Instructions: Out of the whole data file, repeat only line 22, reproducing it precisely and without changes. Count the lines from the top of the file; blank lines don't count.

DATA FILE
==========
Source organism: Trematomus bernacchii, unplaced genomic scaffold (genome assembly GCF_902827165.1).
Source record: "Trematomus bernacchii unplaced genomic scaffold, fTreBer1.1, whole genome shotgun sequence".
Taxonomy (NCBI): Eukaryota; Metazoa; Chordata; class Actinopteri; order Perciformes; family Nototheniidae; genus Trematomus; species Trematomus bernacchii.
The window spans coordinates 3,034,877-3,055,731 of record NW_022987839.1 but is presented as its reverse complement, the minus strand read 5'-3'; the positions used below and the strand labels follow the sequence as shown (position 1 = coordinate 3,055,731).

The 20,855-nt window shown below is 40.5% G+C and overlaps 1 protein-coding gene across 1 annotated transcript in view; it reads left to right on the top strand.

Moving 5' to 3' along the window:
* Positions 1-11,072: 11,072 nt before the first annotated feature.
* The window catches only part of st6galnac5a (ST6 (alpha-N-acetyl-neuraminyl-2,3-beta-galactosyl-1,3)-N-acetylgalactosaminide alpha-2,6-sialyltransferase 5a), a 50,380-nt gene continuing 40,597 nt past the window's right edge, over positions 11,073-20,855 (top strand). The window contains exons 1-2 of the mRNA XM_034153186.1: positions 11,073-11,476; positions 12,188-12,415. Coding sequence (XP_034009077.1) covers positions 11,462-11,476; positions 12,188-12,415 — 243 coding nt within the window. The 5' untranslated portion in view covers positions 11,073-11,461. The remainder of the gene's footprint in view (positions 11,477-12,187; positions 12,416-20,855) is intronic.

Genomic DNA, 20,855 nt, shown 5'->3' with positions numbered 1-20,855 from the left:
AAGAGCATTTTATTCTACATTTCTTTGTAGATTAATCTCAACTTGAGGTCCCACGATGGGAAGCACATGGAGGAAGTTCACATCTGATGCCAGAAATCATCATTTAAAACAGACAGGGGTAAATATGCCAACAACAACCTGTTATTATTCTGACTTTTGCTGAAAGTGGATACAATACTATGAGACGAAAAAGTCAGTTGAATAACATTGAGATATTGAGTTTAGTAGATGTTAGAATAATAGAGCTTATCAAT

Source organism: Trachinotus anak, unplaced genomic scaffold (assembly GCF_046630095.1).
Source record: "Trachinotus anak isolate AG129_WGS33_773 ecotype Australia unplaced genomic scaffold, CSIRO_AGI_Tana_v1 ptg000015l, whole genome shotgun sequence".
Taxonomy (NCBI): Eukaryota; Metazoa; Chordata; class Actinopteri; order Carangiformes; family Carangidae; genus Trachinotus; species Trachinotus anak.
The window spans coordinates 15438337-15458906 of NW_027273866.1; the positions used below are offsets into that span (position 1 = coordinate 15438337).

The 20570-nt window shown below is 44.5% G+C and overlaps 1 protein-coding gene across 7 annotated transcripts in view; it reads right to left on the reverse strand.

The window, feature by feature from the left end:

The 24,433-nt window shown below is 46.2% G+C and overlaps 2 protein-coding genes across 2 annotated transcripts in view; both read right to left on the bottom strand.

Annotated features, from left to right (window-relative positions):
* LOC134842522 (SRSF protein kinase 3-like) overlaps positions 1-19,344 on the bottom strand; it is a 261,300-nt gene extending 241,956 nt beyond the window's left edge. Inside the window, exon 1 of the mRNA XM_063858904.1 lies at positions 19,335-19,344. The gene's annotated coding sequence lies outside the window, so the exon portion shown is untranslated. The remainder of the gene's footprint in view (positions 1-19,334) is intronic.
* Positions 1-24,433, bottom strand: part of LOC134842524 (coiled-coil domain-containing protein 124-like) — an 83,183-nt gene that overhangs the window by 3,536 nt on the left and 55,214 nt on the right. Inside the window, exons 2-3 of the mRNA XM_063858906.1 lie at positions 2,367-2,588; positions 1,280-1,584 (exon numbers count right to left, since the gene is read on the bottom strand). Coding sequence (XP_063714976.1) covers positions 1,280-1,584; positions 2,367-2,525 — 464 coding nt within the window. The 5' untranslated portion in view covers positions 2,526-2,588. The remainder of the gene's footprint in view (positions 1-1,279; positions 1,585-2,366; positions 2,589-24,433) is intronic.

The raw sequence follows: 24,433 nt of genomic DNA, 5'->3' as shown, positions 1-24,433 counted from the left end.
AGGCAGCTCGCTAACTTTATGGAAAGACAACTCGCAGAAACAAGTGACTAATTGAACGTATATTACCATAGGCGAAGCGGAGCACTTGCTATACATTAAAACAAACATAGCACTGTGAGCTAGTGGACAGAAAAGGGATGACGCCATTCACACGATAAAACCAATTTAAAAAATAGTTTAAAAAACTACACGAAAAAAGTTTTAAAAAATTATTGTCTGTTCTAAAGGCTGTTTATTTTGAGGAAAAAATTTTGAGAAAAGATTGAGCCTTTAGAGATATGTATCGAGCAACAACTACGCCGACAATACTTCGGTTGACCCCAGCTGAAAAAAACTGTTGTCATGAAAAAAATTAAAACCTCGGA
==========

AGGCAGCTCGCTAACTTTATGGAAAGACAACTCGCAGAAACAAGTGACTAATTGAACGTATATTACCATAGGCGAAGCGGAGCACTTGCTATACATTAAAACAAACATAGCACTGTGAGCTAGTGGACAGAAAAGGGATGACGCCATTCACACGATAAAACCAATTTAAAAAATAGTTTAAAAAACTACACGAAAAAAGTTTTAAAAAATTATTGTCTGTTCTAAAGGCTGTTTATTTTGAGGAAAAAATTTTGAGAAAAGATTGAGCCTTTAGAGATATGTATCGAGCAACAACTACGCCGACAATACTTCGGTTGACCCCAGCTGAAAAAAACTGTTGTCATGAAAAAAATTAAAACCTCGGA